People love to be loved. So much so that when we find out people like us, we start to like them more. This is called ‘reciprocal liking’ and it’s such a powerful phenomenon that it can actually make up for the absence of the three keys to attraction (check those out here) which are often crucial elements in the formation of relationships. One of those keys, for instance, is similarity. The more aligned people are with our interests, values and beliefs, the more we are attracted to them. A study conducted in 1984 by Dr Joel Gold and his colleagues showed that even when participants disagreed with a person on important issues, if that person maintained eye contact, leaned towards them and listened attentively, the participant would express great liking for them after the fact.
Reciprocal liking leaves physical attraction dead in the water!
In fact, this ‘reciprocal liking’ phenomenon was recently found to trump physical attractiveness! In 2012, Nick Koranyi and Klaus Rothermund manipulated a long known (both anecdotally and scientifically) quirk that humans have a preference for attractive faces over unattractive ones (the reason is thought to be because it’s easier to cognitively process attractive faces, since attractive faces are more symmetrical). By introducing the idea that a someone a participant had feelings for returned those feelings, it messed up the well established finding. It completely disrupted the participants’ preferences for attractive faces. Imagine how much of an effect it would have when we were face to face with that person. Well, don’t because Eliot Aronson and his colleagues tested it.
They paired people up and experimented multiple times by telling the pairings (in private) that the other person liked them, didn’t like them or said nothing at all. Those that ‘liked’ each other were friendlier, argued less and were more likely to report liking the person who ‘liked’ them first.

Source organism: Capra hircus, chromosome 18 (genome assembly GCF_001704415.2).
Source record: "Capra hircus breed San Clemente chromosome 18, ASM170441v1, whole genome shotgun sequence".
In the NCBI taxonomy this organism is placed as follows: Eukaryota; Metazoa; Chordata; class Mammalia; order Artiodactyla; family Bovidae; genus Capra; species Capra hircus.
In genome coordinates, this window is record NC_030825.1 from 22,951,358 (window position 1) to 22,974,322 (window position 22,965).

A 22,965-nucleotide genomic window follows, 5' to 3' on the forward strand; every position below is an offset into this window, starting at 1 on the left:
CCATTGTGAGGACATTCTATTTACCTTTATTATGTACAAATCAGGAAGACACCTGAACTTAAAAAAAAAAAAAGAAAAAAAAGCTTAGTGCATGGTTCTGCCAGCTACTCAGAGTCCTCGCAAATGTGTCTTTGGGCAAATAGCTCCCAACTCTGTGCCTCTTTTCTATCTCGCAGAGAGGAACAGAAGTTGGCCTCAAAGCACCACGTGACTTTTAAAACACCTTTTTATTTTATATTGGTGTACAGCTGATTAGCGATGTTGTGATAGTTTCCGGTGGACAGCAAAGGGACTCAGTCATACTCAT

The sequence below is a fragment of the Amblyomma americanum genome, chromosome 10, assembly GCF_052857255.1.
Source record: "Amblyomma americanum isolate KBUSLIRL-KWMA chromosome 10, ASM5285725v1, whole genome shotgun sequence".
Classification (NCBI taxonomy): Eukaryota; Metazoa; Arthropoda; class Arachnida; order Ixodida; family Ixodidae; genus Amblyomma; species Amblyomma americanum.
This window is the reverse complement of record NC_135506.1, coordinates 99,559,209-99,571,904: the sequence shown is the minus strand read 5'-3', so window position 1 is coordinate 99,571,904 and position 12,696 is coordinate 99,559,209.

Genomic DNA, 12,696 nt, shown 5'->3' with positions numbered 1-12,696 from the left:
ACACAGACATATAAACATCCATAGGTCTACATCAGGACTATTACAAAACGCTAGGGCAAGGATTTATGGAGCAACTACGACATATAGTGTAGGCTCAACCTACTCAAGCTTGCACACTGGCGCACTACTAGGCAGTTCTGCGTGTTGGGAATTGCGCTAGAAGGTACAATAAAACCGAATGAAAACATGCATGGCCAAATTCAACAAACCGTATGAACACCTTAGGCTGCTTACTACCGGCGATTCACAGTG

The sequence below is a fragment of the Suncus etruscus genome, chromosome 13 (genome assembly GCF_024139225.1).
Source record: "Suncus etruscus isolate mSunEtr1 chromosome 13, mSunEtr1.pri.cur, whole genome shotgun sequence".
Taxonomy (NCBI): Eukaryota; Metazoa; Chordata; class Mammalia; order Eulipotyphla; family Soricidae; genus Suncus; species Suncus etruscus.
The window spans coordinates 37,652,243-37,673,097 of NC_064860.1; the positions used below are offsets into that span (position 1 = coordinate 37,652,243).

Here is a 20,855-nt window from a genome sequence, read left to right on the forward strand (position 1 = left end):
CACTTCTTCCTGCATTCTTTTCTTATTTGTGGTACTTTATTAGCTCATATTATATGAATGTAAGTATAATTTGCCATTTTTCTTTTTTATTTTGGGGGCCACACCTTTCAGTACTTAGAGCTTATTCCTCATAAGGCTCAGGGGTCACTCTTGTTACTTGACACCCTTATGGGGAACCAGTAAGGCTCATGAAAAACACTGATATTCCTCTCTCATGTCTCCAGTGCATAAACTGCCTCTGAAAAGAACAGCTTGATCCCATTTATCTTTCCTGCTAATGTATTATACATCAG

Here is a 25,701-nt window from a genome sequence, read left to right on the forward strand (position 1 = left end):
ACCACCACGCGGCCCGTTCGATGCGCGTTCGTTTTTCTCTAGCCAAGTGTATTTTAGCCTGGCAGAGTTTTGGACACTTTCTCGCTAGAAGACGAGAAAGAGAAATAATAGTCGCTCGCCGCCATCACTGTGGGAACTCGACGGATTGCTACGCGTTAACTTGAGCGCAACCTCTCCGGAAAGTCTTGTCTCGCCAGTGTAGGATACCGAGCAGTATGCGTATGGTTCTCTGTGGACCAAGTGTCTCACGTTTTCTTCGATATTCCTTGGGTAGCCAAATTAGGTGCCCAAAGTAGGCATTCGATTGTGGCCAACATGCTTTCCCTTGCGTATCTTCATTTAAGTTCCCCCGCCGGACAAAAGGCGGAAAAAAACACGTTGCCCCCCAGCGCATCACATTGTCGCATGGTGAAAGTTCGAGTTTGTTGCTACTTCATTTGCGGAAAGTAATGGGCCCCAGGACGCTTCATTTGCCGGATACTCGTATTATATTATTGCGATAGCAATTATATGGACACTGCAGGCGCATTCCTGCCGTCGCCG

As famous social psychologist Eliot Aronson put it while summarising thirty years of research; possibly the most important determinant of how much we like a person is the extent to which we believe they like us (i.e. reciprocal liking). It’s thought that it does this because it’s related to self esteem, an extremely influential part of our psyche and one that regularly flexes it’s muscles (more on that here). It’s been noted that those with higher self-esteem respond far more significantly to the effect than those with less. As Nethanial Branden put it, ‘self esteem creates… expectations about what is possible [for us]’.
And with that extraordinarily poetic statement (for a psychologist), what is possible for us?
- Don’t be afraid to let people know how you feel. If you like someone, platonically or otherwise, speak! It will clarify and strengthen your relationships.
- Have you ever seen a friend of yours chuck a 180 on their opinion of a person when they found out how the other person felt? Now you know why. Perhaps it wasn’t quite so drastic. Or perhaps you haven’t noticed at all. You will now. Notice how differently people treat each other as they notice (or make assumptions) about how others feel about them
- And finally, although I would never advise meddling in another person’s affairs, it never hurts to be able to have this in your arsenal when advising a friend not to get together with ‘him‘ or ‘her‘. Or even to help them explain why a romance or friendship went so horribly awry as they sometimes do.
And with that, I leave you. Have you seen our article on the seven theories psychologists use that you can hack to better your relationships? Or for something less wordy, a short sharp article on why your advice might just be terrible? Giving you The Dirt on your search for understanding, psychological freedom and the good life at The Dirt Psychology.